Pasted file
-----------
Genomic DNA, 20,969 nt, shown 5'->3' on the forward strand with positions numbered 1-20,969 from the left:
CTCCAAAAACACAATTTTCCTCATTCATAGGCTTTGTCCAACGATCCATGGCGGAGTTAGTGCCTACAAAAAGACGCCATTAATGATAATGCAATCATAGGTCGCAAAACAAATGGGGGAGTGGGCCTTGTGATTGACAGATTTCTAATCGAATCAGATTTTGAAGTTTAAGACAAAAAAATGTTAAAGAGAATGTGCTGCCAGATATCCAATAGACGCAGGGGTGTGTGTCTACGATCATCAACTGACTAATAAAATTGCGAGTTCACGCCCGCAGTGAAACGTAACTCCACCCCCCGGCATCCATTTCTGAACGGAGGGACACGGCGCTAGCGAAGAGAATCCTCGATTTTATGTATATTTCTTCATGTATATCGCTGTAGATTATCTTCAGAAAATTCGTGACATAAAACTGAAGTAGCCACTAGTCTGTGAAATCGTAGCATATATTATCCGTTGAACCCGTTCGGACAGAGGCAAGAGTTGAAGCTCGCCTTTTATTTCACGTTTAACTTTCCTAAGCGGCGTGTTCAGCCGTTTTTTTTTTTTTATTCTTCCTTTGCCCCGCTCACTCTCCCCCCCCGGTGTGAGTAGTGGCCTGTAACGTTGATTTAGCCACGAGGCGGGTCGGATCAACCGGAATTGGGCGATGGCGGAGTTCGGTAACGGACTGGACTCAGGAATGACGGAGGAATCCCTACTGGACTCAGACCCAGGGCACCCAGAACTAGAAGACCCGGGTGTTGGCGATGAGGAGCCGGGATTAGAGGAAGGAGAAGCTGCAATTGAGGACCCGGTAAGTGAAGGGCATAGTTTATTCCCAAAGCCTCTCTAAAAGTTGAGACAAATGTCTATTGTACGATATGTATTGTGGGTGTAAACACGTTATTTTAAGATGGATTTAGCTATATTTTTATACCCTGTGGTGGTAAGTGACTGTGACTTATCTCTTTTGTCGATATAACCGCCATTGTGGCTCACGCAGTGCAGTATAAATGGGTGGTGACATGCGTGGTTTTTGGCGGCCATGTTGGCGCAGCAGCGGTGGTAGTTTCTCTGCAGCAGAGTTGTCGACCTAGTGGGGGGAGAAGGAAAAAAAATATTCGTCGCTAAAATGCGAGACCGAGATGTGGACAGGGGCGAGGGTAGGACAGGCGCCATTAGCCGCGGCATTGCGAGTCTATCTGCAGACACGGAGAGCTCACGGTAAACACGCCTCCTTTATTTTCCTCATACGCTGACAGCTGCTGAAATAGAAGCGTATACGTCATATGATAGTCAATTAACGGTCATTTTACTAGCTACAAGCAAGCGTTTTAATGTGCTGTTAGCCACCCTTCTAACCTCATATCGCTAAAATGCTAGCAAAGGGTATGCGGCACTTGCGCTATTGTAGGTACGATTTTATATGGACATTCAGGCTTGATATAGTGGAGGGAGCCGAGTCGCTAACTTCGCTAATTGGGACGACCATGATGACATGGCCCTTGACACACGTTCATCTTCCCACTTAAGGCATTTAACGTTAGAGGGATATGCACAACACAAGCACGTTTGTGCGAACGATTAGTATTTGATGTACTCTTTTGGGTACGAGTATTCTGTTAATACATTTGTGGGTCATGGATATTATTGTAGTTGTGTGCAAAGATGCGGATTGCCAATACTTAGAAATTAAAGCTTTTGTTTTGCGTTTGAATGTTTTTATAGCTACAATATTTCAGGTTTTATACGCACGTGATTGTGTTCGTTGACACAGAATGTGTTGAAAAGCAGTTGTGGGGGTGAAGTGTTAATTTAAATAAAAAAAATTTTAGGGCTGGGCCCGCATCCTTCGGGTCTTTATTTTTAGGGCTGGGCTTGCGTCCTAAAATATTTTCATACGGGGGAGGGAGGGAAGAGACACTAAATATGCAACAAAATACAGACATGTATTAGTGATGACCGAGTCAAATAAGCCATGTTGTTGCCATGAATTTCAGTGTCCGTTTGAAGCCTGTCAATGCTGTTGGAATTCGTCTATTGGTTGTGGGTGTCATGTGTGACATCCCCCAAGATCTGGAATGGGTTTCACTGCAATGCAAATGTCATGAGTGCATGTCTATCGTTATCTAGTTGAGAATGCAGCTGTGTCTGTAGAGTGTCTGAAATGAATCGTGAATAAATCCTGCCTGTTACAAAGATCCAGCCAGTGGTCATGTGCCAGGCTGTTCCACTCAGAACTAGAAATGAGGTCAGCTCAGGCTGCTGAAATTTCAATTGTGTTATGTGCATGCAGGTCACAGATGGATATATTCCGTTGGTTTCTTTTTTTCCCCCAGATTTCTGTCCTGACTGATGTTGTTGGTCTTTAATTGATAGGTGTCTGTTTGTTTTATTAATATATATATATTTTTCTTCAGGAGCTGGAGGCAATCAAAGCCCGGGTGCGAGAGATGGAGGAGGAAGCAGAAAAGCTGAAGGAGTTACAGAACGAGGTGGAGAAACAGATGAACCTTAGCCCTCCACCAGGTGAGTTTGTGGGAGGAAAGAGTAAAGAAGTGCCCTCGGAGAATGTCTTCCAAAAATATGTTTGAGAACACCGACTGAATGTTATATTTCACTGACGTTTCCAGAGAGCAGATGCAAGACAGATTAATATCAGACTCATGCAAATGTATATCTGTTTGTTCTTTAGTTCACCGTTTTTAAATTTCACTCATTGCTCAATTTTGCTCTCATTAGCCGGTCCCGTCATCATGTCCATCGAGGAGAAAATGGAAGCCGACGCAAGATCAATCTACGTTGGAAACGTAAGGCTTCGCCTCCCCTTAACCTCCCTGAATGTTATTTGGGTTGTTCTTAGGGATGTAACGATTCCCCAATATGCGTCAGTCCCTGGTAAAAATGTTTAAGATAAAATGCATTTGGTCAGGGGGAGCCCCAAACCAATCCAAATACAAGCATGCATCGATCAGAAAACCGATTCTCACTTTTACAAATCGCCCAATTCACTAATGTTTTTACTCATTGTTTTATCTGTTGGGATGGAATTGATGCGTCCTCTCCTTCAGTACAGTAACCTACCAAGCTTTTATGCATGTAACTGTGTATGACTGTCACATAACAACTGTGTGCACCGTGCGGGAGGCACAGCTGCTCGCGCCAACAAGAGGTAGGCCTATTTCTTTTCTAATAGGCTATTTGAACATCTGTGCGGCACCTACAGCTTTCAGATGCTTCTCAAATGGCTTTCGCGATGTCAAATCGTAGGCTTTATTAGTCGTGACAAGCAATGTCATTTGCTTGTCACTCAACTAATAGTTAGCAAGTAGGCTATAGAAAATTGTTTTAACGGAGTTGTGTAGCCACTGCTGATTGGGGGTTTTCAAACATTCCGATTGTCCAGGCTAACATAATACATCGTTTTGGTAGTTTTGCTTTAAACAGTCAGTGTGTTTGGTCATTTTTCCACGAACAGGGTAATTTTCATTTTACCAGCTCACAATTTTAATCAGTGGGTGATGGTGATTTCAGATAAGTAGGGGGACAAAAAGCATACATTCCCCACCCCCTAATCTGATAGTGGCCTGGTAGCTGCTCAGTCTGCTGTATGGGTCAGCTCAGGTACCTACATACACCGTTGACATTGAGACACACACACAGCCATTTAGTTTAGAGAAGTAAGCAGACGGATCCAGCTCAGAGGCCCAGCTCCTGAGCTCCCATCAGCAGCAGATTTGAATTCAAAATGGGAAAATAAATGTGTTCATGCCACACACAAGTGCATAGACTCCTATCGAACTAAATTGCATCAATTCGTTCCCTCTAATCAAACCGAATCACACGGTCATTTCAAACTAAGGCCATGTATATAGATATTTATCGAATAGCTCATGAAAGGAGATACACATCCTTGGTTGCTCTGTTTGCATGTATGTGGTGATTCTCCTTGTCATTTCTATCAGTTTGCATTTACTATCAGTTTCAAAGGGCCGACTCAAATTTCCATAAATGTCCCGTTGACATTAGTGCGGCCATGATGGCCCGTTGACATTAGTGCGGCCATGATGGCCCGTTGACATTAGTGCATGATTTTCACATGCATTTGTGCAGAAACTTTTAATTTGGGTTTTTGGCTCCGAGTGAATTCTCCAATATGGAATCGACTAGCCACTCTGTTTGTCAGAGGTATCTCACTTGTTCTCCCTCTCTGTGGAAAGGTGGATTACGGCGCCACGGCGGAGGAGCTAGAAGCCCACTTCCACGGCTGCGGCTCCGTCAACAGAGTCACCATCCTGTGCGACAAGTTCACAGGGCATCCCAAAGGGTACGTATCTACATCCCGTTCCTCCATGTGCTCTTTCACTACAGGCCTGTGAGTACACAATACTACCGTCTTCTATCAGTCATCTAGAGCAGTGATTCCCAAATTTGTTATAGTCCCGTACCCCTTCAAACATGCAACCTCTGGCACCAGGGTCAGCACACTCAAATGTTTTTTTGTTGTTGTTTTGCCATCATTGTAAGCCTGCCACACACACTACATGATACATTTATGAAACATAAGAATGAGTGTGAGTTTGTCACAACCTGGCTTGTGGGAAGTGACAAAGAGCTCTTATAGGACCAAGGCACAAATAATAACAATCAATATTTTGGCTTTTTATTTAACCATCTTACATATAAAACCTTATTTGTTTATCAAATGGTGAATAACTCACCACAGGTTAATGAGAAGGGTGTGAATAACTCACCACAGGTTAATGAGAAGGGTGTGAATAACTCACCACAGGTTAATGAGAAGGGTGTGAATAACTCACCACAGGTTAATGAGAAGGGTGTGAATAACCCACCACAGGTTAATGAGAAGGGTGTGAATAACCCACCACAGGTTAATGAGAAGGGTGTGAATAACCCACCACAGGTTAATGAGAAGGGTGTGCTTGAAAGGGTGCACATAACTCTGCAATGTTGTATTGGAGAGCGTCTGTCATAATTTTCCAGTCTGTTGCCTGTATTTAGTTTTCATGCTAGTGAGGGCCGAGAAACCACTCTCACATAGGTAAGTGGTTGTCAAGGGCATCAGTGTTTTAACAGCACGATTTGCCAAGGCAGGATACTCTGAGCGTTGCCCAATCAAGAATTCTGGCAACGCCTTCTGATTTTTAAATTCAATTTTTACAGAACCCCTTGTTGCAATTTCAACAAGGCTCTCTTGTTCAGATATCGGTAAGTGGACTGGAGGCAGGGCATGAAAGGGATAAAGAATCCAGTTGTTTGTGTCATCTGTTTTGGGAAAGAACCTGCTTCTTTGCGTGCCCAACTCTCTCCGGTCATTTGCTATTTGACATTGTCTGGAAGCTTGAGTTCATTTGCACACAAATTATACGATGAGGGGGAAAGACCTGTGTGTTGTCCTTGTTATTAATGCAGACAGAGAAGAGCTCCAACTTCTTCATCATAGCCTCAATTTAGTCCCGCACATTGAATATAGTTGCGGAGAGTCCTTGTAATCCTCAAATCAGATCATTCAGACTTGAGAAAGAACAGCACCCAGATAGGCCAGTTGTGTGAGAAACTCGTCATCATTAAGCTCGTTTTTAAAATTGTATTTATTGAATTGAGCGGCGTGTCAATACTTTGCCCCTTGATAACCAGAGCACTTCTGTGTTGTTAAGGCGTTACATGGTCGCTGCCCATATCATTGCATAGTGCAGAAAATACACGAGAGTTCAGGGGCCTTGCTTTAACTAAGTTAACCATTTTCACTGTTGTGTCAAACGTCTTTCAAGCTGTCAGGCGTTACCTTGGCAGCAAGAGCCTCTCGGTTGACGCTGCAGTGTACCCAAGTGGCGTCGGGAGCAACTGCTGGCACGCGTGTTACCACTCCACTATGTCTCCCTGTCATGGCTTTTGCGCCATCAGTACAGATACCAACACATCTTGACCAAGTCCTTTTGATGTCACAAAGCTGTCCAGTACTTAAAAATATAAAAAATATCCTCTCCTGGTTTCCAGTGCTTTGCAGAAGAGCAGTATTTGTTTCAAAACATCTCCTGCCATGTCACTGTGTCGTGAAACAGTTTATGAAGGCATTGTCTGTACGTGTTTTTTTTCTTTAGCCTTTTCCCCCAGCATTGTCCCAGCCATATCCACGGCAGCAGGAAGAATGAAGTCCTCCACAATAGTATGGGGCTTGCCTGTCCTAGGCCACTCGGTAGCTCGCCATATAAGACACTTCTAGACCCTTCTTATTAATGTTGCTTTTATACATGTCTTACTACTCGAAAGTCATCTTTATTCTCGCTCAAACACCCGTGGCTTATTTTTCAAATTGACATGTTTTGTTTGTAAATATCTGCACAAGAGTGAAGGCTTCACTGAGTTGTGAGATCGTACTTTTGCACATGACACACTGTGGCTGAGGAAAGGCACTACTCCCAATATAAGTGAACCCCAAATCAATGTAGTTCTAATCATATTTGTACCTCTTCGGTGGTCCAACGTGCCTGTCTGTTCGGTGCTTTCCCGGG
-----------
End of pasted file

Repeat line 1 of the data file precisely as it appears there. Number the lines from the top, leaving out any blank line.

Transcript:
Genomic DNA, 20,969 nt, shown 5'->3' on the forward strand with positions numbered 1-20,969 from the left: